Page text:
"These will be a critical three days as far as mental assignments," he said Friday following his team's practice. "They are pretty much going to play the way they practice the next three days."
A lot of injury news for the Clemson football team came out of Friday's practice as well.
The left knee of running back James Davis is completely healthy and is showing no signs of taking a helmet to his knee earlier in the week.
Also, the tendonitis in Jad Dean's left knee is better, but Stephen Furr will handle the kickoff duties.
Other than that, everything went according to plan in practice Friday morning.
COX TO START: Colorado interim head coach Mike Hankwitz announced Friday that red-shirt junior James Cox would get the start at quarterback over senior Joel Klatt, who has not been cleared since sustaining a severe concussion against Texas on Dec. 3.
"His symptoms are getting better, but he hasn't been cleared," Hankwitz said. "If he does get cleared, we'll have him available for spot duty. James is our man."
Klatt, who owns 44 school passing records, has spots of dizziness and sustained headaches.
"I'm just continuing to work on all the things they ask me to do and do the things that are going to give me an opportunity to be available," Klatt said. "Until those (symptoms) leave, the doctors won't clear me."
For Cox, it will be the second start of his career. His only other start came in a win against Iowa State last year, which clinched the Northern Division and sent the Buffaloes to the Big 12 title game.
Cox has played in seven games this year and is 13-of-29 passing for 93 yards with no touchdowns or interceptions.
"It's no different for me than any other game week," Cox said. "I'm just preparing to go out there and win and move the offense and put points on the board. …
"I don't have the best arm of all the quarterbacks and I'm not the smartest guy, but I think I can do everything real well."
Colorado offensive coordinator Shawn Watson said the offense won't change just because Cox is in the game.
"James has been raised along with Joel and James has been his backup for the last three years and played significant time, but it hasn't been significant game conditions," Watson said. "I'm very comfortable with him running the offense. It's a quarterback-friendly offense to begin with. We'll cut him loose and let him run with it. We expect him to be able to run it."
IMPROVING BOWL GAME: With the move of the Champs Sports Bowl to after Christmas, ticket sales have increased to what executive director Tom Mickle had hoped.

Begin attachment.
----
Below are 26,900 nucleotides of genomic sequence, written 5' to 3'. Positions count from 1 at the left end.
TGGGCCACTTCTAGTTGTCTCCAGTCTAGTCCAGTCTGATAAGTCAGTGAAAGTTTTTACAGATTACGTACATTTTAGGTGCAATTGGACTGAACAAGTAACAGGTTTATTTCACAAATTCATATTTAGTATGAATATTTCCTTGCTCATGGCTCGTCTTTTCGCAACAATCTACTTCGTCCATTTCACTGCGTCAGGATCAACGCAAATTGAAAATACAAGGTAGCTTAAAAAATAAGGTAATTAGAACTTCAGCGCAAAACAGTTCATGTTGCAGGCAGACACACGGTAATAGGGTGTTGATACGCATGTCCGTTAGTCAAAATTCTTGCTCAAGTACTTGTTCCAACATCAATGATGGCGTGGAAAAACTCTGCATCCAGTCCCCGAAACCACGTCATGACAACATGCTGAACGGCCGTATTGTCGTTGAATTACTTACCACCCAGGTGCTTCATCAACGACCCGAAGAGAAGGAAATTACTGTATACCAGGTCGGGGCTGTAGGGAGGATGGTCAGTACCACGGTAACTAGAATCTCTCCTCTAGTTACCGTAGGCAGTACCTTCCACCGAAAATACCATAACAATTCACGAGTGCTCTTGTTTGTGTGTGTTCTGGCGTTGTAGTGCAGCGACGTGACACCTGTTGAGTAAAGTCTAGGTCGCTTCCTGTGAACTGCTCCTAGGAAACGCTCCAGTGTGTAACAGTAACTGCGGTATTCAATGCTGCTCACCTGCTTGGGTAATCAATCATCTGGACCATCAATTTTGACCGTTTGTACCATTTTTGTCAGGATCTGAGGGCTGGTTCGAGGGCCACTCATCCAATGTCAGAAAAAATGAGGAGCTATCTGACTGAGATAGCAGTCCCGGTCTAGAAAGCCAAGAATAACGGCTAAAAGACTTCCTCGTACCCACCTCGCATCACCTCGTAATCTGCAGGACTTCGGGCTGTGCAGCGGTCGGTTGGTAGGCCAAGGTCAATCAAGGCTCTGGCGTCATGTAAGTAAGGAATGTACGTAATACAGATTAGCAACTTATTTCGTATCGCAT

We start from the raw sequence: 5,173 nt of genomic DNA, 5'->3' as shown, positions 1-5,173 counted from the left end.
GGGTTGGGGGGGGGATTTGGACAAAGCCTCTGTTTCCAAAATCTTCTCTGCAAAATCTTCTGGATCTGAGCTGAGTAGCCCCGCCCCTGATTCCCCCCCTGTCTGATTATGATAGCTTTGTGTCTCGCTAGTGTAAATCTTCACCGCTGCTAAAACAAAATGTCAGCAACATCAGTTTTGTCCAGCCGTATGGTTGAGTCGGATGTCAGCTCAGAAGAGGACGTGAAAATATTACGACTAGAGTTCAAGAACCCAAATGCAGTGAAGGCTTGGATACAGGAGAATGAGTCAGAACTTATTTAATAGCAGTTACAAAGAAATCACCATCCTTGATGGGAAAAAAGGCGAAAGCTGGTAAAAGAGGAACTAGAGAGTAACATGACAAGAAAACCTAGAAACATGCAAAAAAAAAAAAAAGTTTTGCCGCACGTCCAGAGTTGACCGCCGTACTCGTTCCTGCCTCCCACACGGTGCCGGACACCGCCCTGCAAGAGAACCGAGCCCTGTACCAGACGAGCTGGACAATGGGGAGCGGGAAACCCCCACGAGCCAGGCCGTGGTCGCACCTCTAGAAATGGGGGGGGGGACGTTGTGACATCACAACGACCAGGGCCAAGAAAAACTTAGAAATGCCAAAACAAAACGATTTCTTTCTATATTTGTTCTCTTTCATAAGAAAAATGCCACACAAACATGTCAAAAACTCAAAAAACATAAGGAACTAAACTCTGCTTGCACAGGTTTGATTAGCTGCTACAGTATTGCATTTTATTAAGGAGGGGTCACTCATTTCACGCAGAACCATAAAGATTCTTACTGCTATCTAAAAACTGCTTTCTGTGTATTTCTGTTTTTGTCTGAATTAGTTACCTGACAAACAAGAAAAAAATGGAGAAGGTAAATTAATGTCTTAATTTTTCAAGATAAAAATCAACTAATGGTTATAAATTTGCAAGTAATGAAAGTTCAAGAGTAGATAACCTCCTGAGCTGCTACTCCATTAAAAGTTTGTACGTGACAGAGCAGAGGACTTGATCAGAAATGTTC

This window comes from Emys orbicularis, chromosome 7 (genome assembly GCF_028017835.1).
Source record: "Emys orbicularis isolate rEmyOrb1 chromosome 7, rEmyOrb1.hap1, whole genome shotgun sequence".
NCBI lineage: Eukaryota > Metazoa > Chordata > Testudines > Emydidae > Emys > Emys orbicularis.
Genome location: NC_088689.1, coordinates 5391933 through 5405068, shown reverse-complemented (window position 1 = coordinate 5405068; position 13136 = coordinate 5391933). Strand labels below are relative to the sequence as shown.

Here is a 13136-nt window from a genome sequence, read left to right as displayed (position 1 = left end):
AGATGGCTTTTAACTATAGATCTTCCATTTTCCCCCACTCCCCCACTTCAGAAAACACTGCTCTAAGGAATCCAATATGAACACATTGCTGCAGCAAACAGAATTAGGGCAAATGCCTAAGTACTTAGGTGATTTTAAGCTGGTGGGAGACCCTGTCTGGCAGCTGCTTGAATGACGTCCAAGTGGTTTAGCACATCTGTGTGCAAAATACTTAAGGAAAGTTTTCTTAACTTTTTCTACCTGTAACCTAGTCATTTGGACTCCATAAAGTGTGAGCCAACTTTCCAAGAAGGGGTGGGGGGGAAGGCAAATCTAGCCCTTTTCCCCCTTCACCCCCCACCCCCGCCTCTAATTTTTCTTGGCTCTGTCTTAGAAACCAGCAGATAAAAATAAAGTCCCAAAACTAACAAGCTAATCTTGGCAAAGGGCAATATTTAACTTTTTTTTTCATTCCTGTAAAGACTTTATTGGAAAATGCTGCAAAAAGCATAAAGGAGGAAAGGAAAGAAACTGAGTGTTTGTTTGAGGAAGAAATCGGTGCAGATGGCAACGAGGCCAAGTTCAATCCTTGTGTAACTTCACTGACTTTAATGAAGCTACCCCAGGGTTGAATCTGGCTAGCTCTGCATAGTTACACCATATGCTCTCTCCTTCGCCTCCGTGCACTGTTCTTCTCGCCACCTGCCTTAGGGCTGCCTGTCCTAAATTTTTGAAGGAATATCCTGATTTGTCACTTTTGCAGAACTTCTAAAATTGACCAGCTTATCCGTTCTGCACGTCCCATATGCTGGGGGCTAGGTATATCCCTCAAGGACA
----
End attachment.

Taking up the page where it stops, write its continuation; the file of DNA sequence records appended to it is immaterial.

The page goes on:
Mickle said he expects to have about 40,000 sold tickets, with between 30,000 and 35,000 actual people in the stands. When Clemson played in the bowl in 2002, there were 21,689 in attendance.
Clemson and the new dates are the main reasons for that dramatic increase.
Mickle said the Tigers have sold roughly 10,000 of their allotted 12,500 tickets, which is a new record for tickets sold by a school competing in the game. The actual number will be higher when factoring in tickets bought from Tickemaster.
However, that record isn't expected to last very long as the bowl game is going to undergo major changes which will likely push the attendance to near 50,000.
The bowl payout to each team will increase from the $862,500 this year to $2.150 million next year. Also, the date is going to be pushed back to either Dec. 28, 29 or 30.
And finally, the bowl is changing affiliations and will no longer have a contract with the Big 12, which has very few schools that travel at all, and instead has signed a contract with the Big 10.
The bowl for the next for years will pit either the fourth or fifth choice from the Big 10 against the fourth choice from the ACC. Had it happened this year, the game would have been between Clemson and Michigan, which Mickle believes would have come close to selling out the game.
The bowl tried to work out a deal with the SEC instead, but pecking order was too low. The bowl would have gotten the sixth or seventh SEC team.
The bowl is also going to undergo a stadium renovation beginning in January of 2007.
TERRY BOWDEN SHOWS: Terry Bowden, the former Auburn head coach and ABC studio analyst and who is brother to Tommy Bowden, showed up at practice briefly to see the Tigers.
And in typical Terry fashion, he has a few opinions about Clemson and Colorado.
"With the coaching change and maybe the quarterback not playing – Joel Klatt is the soul of their team – based on that situation, you'd have to think Clemson would be in a better situation right now," he said. "Clemson probably doesn't score as many points as they should the way they play offense. There's too many field goals. They need to do better, which has forced them into a lot of close games. …
"Clemson is a team to me that probably could have won two more games very easily this year and is a pretty good dang football team."
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